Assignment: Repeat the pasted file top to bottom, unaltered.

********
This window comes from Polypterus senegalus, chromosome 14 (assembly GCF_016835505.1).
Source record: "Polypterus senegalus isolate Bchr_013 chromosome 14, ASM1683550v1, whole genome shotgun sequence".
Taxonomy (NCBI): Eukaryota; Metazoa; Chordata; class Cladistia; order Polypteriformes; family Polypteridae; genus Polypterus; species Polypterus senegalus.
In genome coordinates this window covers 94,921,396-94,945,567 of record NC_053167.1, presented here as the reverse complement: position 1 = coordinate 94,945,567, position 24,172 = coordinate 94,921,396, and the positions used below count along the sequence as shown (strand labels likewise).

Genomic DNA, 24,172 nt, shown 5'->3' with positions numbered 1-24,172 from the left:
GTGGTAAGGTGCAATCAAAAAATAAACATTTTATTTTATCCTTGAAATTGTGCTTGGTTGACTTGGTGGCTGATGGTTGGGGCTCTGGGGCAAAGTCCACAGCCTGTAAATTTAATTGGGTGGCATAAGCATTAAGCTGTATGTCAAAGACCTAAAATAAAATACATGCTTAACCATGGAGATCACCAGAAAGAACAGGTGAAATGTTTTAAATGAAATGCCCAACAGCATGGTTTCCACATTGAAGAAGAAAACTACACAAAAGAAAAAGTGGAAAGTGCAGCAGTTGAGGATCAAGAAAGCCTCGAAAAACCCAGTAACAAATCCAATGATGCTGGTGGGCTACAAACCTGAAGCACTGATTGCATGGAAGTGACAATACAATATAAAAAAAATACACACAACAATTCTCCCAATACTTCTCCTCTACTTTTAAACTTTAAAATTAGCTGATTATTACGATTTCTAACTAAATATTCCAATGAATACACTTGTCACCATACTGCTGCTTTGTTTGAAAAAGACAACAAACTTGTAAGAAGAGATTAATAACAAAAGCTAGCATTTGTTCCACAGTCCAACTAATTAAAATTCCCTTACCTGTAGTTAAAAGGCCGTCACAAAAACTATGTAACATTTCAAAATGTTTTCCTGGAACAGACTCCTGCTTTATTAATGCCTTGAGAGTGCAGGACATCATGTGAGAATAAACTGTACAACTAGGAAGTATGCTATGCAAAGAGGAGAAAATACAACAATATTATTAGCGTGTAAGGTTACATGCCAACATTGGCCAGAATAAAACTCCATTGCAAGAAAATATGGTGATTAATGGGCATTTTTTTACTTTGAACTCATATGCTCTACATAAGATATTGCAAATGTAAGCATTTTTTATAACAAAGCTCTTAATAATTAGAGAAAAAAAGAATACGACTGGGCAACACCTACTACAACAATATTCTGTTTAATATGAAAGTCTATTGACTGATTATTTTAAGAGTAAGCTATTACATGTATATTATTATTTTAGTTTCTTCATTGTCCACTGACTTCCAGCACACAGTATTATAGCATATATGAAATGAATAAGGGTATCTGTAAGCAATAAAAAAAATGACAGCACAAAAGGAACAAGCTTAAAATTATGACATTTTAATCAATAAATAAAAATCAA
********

This window comes from Polypterus senegalus, chromosome 14 (assembly GCF_016835505.1).
Source record: "Polypterus senegalus isolate Bchr_013 chromosome 14, ASM1683550v1, whole genome shotgun sequence".
Taxonomy (NCBI): Eukaryota; Metazoa; Chordata; class Cladistia; order Polypteriformes; family Polypteridae; genus Polypterus; species Polypterus senegalus.
In genome coordinates this window covers 94,921,396-94,945,567 of record NC_053167.1, presented here as the reverse complement: position 1 = coordinate 94,945,567, position 24,172 = coordinate 94,921,396, and the positions used below count along the sequence as shown (strand labels likewise).

Genomic DNA, 24,172 nt, shown 5'->3' with positions numbered 1-24,172 from the left:
GTGGTAAGGTGCAATCAAAAAATAAACATTTTATTTTATCCTTGAAATTGTGCTTGGTTGACTTGGTGGCTGATGGTTGGGGCTCTGGGGCAAAGTCCACAGCCTGTAAATTTAATTGGGTGGCATAAGCATTAAGCTGTATGTCAAAGACCTAAAATAAAATACATGCTTAACCATGGAGATCACCAGAAAGAACAGGTGAAATGTTTTAAATGAAATGCCCAACAGCATGGTTTCCACATTGAAGAAGAAAACTACACAAAAGAAAAAGTGGAAAGTGCAGCAGTTGAGGATCAAGAAAGCCTCGAAAAACCCAGTAACAAATCCAATGATGCTGGTGGGCTACAAACCTGAAGCACTGATTGCATGGAAGTGACAATACAATATAAAAAAAATACACACAACAATTCTCCCAATACTTCTCCTCTACTTTTAAACTTTAAAATTAGCTGATTATTACGATTTCTAACTAAATATTCCAATGAATACACTTGTCACCATACTGCTGCTTTGTTTGAAAAAGACAACAAACTTGTAAGAAGAGATTAATAACAAAAGCTAGCATTTGTTCCACAGTCCAACTAATTAAAATTCCCTTACCTGTAGTTAAAAGGCCGTCACAAAAACTATGTAACATTTCAAAATGTTTTCCTGGAACAGACTCCTGCTTTATTAATGCCTTGAGAGTGCAGGACATCATGTGAGAATAAACTGTACAACTAGGAAGTATGCTATGCAAAGAGGAGAAAATACAACAATATTATTAGCGTGTAAGGTTACATGCCAACATTGGCCAGAATAAAACTCCATTGCAAGAAAATATGGTGATTAATGGGCATTTTTTTACTTTGAACTCATATGCTCTACATAAGATATTGCAAATGTAAGCATTTTTTATAACAAAGCTCTTAATAATTAGAGAAAAAAAGAATACGACTGGGCAACACCTACTACAACAATATTCTGTTTAATATGAAAGTCTATTGACTGATTATTTTAAGAGTAAGCTATTACATGTATATTATTATTTTAGTTTCTTCATTGTCCACTGACTTCCAGCACACAGTATTATAGCATATATGAAATGAATAAGGGTATCTGTAAGCAATAAAAAAAATGACAGCACAAAAGGAACAAGCTTAAAATTATGACATTTTAATCAATAAATAAAAATCAA